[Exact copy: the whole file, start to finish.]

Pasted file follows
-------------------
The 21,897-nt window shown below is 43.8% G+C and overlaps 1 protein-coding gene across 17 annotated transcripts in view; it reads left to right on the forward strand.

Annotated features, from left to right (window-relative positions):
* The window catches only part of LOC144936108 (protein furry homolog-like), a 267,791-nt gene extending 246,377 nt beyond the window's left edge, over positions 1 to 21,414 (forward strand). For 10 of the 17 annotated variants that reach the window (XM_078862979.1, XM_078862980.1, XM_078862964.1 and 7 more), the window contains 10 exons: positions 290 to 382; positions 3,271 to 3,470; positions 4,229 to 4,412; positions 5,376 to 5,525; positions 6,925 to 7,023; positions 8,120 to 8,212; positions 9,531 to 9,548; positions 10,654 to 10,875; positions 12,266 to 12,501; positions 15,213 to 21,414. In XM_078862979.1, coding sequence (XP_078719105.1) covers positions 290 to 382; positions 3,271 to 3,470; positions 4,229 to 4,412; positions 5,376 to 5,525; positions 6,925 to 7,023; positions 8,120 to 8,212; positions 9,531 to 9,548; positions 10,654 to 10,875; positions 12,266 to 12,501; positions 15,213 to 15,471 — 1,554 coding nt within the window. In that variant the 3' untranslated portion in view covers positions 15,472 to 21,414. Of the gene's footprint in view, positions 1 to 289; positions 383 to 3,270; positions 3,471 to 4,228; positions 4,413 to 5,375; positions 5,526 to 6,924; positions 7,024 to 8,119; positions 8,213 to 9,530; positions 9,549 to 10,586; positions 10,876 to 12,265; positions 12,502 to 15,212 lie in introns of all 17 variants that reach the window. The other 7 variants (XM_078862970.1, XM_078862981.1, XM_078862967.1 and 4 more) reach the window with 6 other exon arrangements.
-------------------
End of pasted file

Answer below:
The 21,897-nt window shown below is 43.8% G+C and overlaps 1 protein-coding gene across 17 annotated transcripts in view; it reads left to right on the forward strand.

Annotated features, from left to right (window-relative positions):
* The window catches only part of LOC144936108 (protein furry homolog-like), a 267,791-nt gene extending 246,377 nt beyond the window's left edge, over positions 1 to 21,414 (forward strand). For 10 of the 17 annotated variants that reach the window (XM_078862979.1, XM_078862980.1, XM_078862964.1 and 7 more), the window contains 10 exons: positions 290 to 382; positions 3,271 to 3,470; positions 4,229 to 4,412; positions 5,376 to 5,525; positions 6,925 to 7,023; positions 8,120 to 8,212; positions 9,531 to 9,548; positions 10,654 to 10,875; positions 12,266 to 12,501; positions 15,213 to 21,414. In XM_078862979.1, coding sequence (XP_078719105.1) covers positions 290 to 382; positions 3,271 to 3,470; positions 4,229 to 4,412; positions 5,376 to 5,525; positions 6,925 to 7,023; positions 8,120 to 8,212; positions 9,531 to 9,548; positions 10,654 to 10,875; positions 12,266 to 12,501; positions 15,213 to 15,471 — 1,554 coding nt within the window. In that variant the 3' untranslated portion in view covers positions 15,472 to 21,414. Of the gene's footprint in view, positions 1 to 289; positions 383 to 3,270; positions 3,471 to 4,228; positions 4,413 to 5,375; positions 5,526 to 6,924; positions 7,024 to 8,119; positions 8,213 to 9,530; positions 9,549 to 10,586; positions 10,876 to 12,265; positions 12,502 to 15,212 lie in introns of all 17 variants that reach the window. The other 7 variants (XM_078862970.1, XM_078862981.1, XM_078862967.1 and 4 more) reach the window with 6 other exon arrangements.